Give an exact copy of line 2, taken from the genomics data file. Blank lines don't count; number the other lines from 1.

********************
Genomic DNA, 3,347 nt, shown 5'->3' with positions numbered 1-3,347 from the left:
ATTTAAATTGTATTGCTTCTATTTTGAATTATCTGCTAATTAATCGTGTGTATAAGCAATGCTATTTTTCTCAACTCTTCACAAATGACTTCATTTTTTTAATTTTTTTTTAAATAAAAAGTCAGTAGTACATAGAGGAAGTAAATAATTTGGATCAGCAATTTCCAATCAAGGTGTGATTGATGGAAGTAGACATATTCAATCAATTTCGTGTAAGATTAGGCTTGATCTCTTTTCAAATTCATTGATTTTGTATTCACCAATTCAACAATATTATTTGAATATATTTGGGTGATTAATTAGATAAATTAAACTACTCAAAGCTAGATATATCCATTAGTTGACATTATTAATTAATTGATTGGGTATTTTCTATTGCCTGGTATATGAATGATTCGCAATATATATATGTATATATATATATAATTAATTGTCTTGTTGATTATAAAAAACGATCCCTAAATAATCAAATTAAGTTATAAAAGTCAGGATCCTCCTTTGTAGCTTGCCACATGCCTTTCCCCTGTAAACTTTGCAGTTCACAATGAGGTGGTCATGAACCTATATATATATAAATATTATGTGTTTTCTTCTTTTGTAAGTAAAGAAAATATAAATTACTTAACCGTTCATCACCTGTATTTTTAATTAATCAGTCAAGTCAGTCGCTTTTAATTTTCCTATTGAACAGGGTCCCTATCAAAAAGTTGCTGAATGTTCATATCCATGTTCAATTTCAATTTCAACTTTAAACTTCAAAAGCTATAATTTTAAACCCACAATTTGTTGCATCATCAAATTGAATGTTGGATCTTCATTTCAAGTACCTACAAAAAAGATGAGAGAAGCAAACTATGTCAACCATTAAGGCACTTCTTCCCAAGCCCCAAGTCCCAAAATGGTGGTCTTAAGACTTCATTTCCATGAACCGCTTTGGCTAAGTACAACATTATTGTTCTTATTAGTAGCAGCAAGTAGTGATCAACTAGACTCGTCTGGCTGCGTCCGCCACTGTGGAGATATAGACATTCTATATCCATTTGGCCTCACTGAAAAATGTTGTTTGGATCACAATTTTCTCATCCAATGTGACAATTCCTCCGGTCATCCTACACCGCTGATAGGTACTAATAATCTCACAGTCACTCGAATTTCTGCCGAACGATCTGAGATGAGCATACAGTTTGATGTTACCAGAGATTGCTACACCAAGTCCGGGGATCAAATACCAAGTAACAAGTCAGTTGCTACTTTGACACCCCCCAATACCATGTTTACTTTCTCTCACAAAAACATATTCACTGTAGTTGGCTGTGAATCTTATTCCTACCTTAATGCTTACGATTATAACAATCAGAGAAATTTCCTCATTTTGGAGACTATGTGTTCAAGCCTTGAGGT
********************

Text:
ATTTAAATTGTATTGCTTCTATTTTGAATTATCTGCTAATTAATCGTGTGTATAAGCAATGCTATTTTTCTCAACTCTTCACAAATGACTTCATTTTTTTAATTTTTTTTTAAATAAAAAGTCAGTAGTACATAGAGGAAGTAAATAATTTGGATCAGCAATTTCCAATCAAGGTGTGATTGATGGAAGTAGACATATTCAATCAATTTCGTGTAAGATTAGGCTTGATCTCTTTTCAAATTCATTGATTTTGTATTCACCAATTCAACAATATTATTTGAATATATTTGGGTGATTAATTAGATAAATTAAACTACTCAAAGCTAGATATATCCATTAGTTGACATTATTAATTAATTGATTGGGTATTTTCTATTGCCTGGTATATGAATGATTCGCAATATATATATGTATATATATATATAATTAATTGTCTTGTTGATTATAAAAAACGATCCCTAAATAATCAAATTAAGTTATAAAAGTCAGGATCCTCCTTTGTAGCTTGCCACATGCCTTTCCCCTGTAAACTTTGCAGTTCACAATGAGGTGGTCATGAACCTATATATATATAAATATTATGTGTTTTCTTCTTTTGTAAGTAAAGAAAATATAAATTACTTAACCGTTCATCACCTGTATTTTTAATTAATCAGTCAAGTCAGTCGCTTTTAATTTTCCTATTGAACAGGGTCCCTATCAAAAAGTTGCTGAATGTTCATATCCATGTTCAATTTCAATTTCAACTTTAAACTTCAAAAGCTATAATTTTAAACCCACAATTTGTTGCATCATCAAATTGAATGTTGGATCTTCATTTCAAGTACCTACAAAAAAGATGAGAGAAGCAAACTATGTCAACCATTAAGGCACTTCTTCCCAAGCCCCAAGTCCCAAAATGGTGGTCTTAAGACTTCATTTCCATGAACCGCTTTGGCTAAGTACAACATTATTGTTCTTATTAGTAGCAGCAAGTAGTGATCAACTAGACTCGTCTGGCTGCGTCCGCCACTGTGGAGATATAGACATTCTATATCCATTTGGCCTCACTGAAAAATGTTGTTTGGATCACAATTTTCTCATCCAATGTGACAATTCCTCCGGTCATCCTACACCGCTGATAGGTACTAATAATCTCACAGTCACTCGAATTTCTGCCGAACGATCTGAGATGAGCATACAGTTTGATGTTACCAGAGATTGCTACACCAAGTCCGGGGATCAAATACCAAGTAACAAGTCAGTTGCTACTTTGACACCCCCCAATACCATGTTTACTTTCTCTCACAAAAACATATTCACTGTAGTTGGCTGTGAATCTTATTCCTACCTTAATGCTTACGATTATAACAATCAGAGAAATTTCCTCATTTTGGAGACTATGTGTTCAAGCCTTGAGGT